Aklima Khanam, 20, paused to regain her composure as she told more than 150 ASU students about the day that changed her life.
Khanam, a Bangladeshi survivor of one of the deadliest garment factory accidents in history, visited the Tempe campus as part of the national “End Deathtraps” workers’ tour Tuesday. “At the time the building started to collapse, the machine fell on me and the roof fell on me. … I was stuck under the machine, and I was there for 12 hours that day (waiting to be rescued),” she said.
The ASU chapter of United Students Against Sweatshops held the event in an effort to persuade ASU President Michael Crow to join 12 other universities that require apparel companies to sign the Bangladesh Safety Accord.
The accord is an independent, legally biding agreement to ensure factories are safe for workers and accountable for keeping up with safety regulations.
VF Corporation, the parent company of The North Face, Vans and other well-known corporations, has been accused of unsafe garment factories in Bangladesh. The corporation declined to sign the safety accord despite many attempts by the USAS.
VF Corporation has 100 factories in Bangladesh and is linked to two factory fires in Bangladesh that claimed the lives of 19 people.
USAS, the nation’s largest youth-led student labor campaign organization, is affiliated with more than 150 campuses. The organization strives to hold multinational companies accountable for the exploitation of workers and global justice.
Bangladeshi workers have struggled for many years to hold companies accountable for the safety of the buildings. Many avoidable tragedies take place in garment factories overseas because the laws and safety requirements vary from the U.S.
The Rana Plaza building collapse in Bangladesh resulted in the deaths of over 1,100 people and left over 2,000 severely injured in 2013.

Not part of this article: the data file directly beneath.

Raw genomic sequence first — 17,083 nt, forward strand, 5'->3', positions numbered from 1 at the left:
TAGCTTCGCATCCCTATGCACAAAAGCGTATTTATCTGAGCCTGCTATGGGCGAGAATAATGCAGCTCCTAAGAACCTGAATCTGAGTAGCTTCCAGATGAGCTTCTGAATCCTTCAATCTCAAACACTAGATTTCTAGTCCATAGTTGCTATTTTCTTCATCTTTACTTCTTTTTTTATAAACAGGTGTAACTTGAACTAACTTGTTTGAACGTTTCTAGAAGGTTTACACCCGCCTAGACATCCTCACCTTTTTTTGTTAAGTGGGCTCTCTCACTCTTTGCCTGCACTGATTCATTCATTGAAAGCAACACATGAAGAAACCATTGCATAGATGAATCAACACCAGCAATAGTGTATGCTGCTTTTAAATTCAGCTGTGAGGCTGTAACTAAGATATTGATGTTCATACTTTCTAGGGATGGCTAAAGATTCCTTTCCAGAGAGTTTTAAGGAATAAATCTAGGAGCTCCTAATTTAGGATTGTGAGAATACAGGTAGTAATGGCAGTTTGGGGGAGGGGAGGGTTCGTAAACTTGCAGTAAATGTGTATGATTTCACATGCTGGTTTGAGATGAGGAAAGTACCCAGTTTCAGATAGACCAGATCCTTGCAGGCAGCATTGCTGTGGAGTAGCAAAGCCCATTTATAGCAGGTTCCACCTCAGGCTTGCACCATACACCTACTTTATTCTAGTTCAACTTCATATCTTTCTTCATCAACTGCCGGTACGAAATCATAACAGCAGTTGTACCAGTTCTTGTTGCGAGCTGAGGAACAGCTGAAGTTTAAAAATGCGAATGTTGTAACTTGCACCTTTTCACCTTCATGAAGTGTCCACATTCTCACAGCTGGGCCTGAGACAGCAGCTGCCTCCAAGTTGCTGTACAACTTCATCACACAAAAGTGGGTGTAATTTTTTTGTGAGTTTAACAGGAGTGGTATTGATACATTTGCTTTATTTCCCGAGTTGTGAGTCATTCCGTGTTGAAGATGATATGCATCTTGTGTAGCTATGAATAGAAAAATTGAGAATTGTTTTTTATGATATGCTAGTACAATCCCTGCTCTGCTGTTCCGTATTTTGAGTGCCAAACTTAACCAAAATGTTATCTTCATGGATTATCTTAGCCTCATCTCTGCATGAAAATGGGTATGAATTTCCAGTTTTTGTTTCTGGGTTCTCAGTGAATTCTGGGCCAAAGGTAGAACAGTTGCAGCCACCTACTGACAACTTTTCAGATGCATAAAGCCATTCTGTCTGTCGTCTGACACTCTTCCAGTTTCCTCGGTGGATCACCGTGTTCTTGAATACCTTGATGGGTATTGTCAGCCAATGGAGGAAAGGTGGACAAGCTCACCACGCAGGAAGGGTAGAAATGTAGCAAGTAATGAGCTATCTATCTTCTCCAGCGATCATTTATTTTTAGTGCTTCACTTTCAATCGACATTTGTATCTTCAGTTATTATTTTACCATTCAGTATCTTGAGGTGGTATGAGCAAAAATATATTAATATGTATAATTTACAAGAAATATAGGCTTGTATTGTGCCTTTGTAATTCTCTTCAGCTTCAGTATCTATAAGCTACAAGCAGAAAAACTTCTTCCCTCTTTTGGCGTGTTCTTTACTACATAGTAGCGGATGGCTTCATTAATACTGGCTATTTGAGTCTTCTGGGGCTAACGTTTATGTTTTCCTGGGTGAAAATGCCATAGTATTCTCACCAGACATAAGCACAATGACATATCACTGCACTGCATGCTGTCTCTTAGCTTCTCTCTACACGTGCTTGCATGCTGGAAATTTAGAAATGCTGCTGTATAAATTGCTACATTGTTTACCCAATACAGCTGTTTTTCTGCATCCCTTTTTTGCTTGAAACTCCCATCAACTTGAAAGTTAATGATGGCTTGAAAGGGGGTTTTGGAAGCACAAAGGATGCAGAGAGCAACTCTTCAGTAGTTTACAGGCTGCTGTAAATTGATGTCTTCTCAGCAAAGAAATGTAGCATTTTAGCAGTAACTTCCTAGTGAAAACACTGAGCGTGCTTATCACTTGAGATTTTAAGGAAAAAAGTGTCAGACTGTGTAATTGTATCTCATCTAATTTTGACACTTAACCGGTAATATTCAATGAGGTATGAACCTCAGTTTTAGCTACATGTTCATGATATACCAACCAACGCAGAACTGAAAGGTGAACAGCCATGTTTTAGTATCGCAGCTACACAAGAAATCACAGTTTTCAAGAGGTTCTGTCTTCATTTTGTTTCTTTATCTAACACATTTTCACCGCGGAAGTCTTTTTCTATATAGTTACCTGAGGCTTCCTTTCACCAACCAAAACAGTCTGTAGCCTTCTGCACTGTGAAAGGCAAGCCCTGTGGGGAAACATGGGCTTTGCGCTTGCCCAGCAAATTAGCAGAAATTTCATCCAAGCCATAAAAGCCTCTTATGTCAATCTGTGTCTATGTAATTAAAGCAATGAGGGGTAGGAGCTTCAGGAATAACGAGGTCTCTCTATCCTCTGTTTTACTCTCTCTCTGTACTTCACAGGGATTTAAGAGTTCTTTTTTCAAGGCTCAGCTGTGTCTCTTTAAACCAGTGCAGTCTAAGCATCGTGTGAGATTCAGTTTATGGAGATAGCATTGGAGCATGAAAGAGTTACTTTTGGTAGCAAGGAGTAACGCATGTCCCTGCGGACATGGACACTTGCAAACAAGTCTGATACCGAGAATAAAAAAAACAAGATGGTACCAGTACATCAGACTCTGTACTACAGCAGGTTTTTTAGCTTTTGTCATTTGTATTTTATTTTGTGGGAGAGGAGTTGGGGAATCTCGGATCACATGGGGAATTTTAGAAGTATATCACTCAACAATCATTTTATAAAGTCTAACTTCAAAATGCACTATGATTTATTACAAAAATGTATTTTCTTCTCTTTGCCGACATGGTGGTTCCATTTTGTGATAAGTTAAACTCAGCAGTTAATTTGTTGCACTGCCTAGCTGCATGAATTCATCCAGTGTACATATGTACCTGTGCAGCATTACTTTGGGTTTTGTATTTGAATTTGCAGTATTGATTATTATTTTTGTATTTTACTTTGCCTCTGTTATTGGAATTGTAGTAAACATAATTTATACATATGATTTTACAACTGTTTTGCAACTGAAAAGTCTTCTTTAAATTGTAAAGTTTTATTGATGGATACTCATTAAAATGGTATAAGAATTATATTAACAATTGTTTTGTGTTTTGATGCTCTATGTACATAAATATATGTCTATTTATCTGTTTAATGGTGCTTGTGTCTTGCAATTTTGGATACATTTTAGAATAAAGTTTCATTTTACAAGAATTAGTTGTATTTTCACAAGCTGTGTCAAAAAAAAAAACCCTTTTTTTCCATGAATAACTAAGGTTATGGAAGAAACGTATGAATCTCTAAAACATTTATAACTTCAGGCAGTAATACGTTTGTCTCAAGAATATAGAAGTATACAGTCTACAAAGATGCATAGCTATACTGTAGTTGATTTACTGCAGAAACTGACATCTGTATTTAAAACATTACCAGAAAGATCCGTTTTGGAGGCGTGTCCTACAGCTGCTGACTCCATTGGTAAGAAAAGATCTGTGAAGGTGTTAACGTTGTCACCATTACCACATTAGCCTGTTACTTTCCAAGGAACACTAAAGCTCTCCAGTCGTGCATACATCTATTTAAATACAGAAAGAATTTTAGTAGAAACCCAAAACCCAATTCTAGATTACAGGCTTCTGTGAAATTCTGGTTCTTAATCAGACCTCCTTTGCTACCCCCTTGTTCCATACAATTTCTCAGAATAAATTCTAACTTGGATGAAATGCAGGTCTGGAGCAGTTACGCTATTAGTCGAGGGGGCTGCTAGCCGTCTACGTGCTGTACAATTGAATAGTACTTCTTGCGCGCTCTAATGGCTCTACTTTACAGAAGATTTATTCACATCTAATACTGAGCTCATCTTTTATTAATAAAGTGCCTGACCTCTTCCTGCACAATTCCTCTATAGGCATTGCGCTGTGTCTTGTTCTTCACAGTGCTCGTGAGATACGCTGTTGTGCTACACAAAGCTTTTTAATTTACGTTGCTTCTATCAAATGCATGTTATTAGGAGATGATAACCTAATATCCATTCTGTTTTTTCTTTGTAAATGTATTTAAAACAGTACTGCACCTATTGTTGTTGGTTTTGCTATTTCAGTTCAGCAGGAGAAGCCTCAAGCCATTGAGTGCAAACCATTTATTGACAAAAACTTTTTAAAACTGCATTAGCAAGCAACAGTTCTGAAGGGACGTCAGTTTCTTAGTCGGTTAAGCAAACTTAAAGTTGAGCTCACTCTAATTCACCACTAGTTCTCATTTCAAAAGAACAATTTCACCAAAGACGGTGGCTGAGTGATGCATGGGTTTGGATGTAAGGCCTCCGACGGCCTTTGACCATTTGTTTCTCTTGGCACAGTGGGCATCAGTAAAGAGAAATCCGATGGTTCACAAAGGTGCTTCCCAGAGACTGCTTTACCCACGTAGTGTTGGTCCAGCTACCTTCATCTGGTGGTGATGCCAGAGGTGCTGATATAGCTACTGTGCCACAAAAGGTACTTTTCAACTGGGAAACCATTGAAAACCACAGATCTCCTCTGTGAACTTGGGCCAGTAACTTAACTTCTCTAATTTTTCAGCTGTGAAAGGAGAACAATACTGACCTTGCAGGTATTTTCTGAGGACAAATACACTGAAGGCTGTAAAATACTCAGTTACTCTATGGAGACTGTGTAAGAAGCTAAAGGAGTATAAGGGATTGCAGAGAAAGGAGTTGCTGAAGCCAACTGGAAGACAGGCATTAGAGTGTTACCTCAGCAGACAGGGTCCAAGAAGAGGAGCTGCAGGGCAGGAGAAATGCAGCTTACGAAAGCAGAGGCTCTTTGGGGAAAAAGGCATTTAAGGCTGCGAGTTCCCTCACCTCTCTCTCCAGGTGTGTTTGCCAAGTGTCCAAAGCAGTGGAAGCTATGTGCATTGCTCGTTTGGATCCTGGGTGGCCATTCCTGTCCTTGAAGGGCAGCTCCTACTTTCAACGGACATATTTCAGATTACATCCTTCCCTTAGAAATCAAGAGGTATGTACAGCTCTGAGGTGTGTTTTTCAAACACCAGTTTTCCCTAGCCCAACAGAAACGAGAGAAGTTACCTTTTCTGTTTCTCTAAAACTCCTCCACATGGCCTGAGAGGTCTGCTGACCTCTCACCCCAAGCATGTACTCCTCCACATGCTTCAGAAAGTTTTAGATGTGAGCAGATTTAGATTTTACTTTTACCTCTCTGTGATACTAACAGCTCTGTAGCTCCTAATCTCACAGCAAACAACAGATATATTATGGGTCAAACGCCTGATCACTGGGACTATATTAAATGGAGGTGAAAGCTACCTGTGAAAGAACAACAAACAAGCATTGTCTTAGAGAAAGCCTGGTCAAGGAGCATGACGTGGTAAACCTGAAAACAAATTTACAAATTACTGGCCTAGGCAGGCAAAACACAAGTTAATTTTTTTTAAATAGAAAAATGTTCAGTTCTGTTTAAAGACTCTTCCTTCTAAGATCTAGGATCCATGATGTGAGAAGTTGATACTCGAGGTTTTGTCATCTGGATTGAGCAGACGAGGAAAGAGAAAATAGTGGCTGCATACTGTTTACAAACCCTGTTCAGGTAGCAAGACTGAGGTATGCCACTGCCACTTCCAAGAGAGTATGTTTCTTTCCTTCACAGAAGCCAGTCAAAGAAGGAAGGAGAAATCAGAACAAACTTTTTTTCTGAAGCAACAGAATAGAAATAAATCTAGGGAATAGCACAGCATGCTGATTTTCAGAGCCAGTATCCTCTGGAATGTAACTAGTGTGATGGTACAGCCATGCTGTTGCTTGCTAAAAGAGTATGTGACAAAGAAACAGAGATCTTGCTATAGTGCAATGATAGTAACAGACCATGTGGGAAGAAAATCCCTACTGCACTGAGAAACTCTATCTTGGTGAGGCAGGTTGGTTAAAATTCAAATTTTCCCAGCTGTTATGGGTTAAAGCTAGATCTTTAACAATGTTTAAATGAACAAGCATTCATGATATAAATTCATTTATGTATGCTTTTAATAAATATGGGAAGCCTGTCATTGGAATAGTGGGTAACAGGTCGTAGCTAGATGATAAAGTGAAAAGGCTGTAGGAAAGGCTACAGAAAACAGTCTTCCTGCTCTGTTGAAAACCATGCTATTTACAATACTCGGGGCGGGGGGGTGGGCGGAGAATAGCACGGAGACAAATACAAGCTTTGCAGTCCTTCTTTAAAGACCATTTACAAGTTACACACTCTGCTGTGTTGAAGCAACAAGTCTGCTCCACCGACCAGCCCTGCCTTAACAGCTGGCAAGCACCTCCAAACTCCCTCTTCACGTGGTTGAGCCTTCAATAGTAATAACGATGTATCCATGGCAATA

Khanam shared her experiences with the students in the garment factory with the aid of a translator. She has been working in factories since she was 14 years old.
“I joined Rana Plaza in January 2013,” she said. “I had to work from eight in the morning until midnight in that factory, but they did not pay as much as I worked.”
She recalled the fateful day of the collapse vividly.
“On (April) 24 in the morning, we all went to work, but it was unsafe, so workers did not want to enter, but the factory people forcefully entered us into the building and beat us,” she said. “After a while, there was a power outage, then the generator was started. As soon as the generator was started, the building started to collapse.”
Transborder studies senior Jonathan Londoño, president of ASU’s chapter of USAS, said he wants students to know they have the power to change what is happening to garment workers in Bangladesh.
“The University is tied to these issues and, being tied to these issues, they hold a responsibility in being the change for them,” he said. “ASU can certainly be a part of the solution.”
A part of the solution to the garment factory is establishing living wages for the workers along with the signing of the safety accord.
Sustainability senior Laura Azevedo said she was moved by the event and is hoping to get involved in the process of standing in solidarity. She said she would think twice about the things she purchases.
It’s important that students do research on apparel before purchasing, she said.
“Even though they do push that they’re a transparent company, like the Gap, I was pretty shocked that they’re not doing what they’re promising their clients,” she said.
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